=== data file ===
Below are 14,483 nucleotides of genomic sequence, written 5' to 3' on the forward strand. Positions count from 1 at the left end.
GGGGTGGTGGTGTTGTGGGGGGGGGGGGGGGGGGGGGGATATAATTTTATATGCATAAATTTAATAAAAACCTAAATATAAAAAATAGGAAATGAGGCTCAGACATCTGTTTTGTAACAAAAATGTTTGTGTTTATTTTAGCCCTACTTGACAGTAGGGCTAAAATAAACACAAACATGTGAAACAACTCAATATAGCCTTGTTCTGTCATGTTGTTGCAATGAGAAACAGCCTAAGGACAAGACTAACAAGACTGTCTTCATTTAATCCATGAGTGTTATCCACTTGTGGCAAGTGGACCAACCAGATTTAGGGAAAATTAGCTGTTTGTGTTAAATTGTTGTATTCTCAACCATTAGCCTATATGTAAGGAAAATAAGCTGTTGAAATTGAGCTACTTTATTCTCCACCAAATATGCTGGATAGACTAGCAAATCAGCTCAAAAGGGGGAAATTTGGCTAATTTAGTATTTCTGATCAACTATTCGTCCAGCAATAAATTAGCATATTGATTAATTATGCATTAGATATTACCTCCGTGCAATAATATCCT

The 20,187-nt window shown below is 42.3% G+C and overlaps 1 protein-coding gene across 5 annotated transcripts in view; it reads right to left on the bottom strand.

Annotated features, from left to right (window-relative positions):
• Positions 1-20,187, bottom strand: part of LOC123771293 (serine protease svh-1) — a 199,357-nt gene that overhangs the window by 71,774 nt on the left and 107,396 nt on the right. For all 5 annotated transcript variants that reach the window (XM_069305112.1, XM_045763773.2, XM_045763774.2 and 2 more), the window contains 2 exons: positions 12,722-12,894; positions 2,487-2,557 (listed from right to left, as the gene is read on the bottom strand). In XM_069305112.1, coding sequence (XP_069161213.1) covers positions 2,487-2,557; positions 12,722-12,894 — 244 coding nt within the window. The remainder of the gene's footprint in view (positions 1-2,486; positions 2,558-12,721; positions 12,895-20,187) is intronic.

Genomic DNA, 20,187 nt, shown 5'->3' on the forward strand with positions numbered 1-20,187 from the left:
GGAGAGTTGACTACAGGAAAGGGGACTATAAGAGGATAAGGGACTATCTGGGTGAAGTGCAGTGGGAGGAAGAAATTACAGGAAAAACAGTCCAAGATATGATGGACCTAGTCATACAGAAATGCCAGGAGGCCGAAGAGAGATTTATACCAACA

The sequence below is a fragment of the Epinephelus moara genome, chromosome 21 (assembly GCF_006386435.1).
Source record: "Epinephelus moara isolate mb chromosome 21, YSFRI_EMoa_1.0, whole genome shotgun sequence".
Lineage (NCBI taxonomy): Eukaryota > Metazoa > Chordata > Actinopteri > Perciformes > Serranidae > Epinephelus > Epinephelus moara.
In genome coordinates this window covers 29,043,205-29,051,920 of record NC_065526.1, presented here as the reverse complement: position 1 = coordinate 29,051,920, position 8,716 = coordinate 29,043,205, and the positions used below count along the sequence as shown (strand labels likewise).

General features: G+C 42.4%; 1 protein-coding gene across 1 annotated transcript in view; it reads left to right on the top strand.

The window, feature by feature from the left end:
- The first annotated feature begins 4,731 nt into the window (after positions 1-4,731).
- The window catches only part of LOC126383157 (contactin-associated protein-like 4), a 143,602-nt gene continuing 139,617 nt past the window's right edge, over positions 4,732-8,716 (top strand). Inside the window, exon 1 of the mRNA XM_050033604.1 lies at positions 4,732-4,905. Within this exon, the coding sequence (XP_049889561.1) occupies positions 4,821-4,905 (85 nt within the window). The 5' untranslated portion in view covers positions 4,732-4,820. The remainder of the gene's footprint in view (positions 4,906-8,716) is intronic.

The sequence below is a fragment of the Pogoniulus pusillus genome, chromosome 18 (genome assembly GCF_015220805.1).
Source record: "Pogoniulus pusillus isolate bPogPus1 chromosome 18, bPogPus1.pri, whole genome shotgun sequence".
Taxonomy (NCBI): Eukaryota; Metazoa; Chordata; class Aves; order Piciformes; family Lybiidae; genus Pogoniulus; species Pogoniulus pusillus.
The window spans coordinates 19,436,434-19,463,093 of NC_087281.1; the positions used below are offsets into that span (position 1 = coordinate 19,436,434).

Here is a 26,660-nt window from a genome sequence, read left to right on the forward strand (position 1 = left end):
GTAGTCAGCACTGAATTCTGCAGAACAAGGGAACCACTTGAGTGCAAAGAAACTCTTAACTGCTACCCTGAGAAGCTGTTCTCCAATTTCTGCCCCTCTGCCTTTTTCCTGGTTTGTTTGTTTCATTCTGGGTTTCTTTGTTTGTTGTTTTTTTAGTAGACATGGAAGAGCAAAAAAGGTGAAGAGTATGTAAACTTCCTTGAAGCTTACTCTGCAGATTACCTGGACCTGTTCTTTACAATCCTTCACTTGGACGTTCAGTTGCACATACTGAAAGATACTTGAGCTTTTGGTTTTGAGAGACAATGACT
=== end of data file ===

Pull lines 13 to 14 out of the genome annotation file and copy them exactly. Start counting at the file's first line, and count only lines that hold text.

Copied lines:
The window, feature by feature from the left end:
- The first annotated feature begins 4,731 nt into the window (after positions 1-4,731).